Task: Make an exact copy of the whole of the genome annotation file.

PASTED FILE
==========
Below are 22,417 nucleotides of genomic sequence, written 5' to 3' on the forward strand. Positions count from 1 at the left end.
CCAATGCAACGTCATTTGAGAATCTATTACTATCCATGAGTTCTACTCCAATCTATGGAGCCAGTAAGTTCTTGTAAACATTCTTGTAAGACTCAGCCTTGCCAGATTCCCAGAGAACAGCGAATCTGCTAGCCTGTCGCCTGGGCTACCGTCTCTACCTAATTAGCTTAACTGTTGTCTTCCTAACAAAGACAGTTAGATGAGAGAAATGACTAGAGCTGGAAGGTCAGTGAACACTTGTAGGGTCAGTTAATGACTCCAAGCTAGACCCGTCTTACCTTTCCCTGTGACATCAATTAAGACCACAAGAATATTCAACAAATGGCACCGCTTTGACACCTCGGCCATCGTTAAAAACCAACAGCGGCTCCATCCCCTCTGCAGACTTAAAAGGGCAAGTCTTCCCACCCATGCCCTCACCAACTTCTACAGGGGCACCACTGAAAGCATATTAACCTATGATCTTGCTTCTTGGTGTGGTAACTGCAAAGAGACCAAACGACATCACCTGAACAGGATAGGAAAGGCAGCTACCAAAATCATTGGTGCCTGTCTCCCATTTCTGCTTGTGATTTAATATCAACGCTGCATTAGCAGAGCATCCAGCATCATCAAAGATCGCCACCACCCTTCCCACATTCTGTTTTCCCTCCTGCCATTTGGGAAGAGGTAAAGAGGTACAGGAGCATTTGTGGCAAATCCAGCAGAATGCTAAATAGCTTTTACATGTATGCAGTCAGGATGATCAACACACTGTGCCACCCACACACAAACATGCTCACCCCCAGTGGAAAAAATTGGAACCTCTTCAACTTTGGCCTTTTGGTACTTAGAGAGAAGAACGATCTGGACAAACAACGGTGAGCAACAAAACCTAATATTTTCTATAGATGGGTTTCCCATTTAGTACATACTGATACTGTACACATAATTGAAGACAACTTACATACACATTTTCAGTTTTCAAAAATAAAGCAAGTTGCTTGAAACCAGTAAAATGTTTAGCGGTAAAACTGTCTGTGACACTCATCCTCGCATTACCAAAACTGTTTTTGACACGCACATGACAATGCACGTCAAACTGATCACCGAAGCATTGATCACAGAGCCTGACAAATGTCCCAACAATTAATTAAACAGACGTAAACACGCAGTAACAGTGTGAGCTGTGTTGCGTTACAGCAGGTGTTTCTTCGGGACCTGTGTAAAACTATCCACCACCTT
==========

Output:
Below are 22,417 nucleotides of genomic sequence, written 5' to 3' on the forward strand. Positions count from 1 at the left end.
CCAATGCAACGTCATTTGAGAATCTATTACTATCCATGAGTTCTACTCCAATCTATGGAGCCAGTAAGTTCTTGTAAACATTCTTGTAAGACTCAGCCTTGCCAGATTCCCAGAGAACAGCGAATCTGCTAGCCTGTCGCCTGGGCTACCGTCTCTACCTAATTAGCTTAACTGTTGTCTTCCTAACAAAGACAGTTAGATGAGAGAAATGACTAGAGCTGGAAGGTCAGTGAACACTTGTAGGGTCAGTTAATGACTCCAAGCTAGACCCGTCTTACCTTTCCCTGTGACATCAATTAAGACCACAAGAATATTCAACAAATGGCACCGCTTTGACACCTCGGCCATCGTTAAAAACCAACAGCGGCTCCATCCCCTCTGCAGACTTAAAAGGGCAAGTCTTCCCACCCATGCCCTCACCAACTTCTACAGGGGCACCACTGAAAGCATATTAACCTATGATCTTGCTTCTTGGTGTGGTAACTGCAAAGAGACCAAACGACATCACCTGAACAGGATAGGAAAGGCAGCTACCAAAATCATTGGTGCCTGTCTCCCATTTCTGCTTGTGATTTAATATCAACGCTGCATTAGCAGAGCATCCAGCATCATCAAAGATCGCCACCACCCTTCCCACATTCTGTTTTCCCTCCTGCCATTTGGGAAGAGGTAAAGAGGTACAGGAGCATTTGTGGCAAATCCAGCAGAATGCTAAATAGCTTTTACATGTATGCAGTCAGGATGATCAACACACTGTGCCACCCACACACAAACATGCTCACCCCCAGTGGAAAAAATTGGAACCTCTTCAACTTTGGCCTTTTGGTACTTAGAGAGAAGAACGATCTGGACAAACAACGGTGAGCAACAAAACCTAATATTTTCTATAGATGGGTTTCCCATTTAGTACATACTGATACTGTACACATAATTGAAGACAACTTACATACACATTTTCAGTTTTCAAAAATAAAGCAAGTTGCTTGAAACCAGTAAAATGTTTAGCGGTAAAACTGTCTGTGACACTCATCCTCGCATTACCAAAACTGTTTTTGACACGCACATGACAATGCACGTCAAACTGATCACCGAAGCATTGATCACAGAGCCTGACAAATGTCCCAACAATTAATTAAACAGACGTAAACACGCAGTAACAGTGTGAGCTGTGTTGCGTTACAGCAGGTGTTTCTTCGGGACCTGTGTAAAACTATCCACCACCTT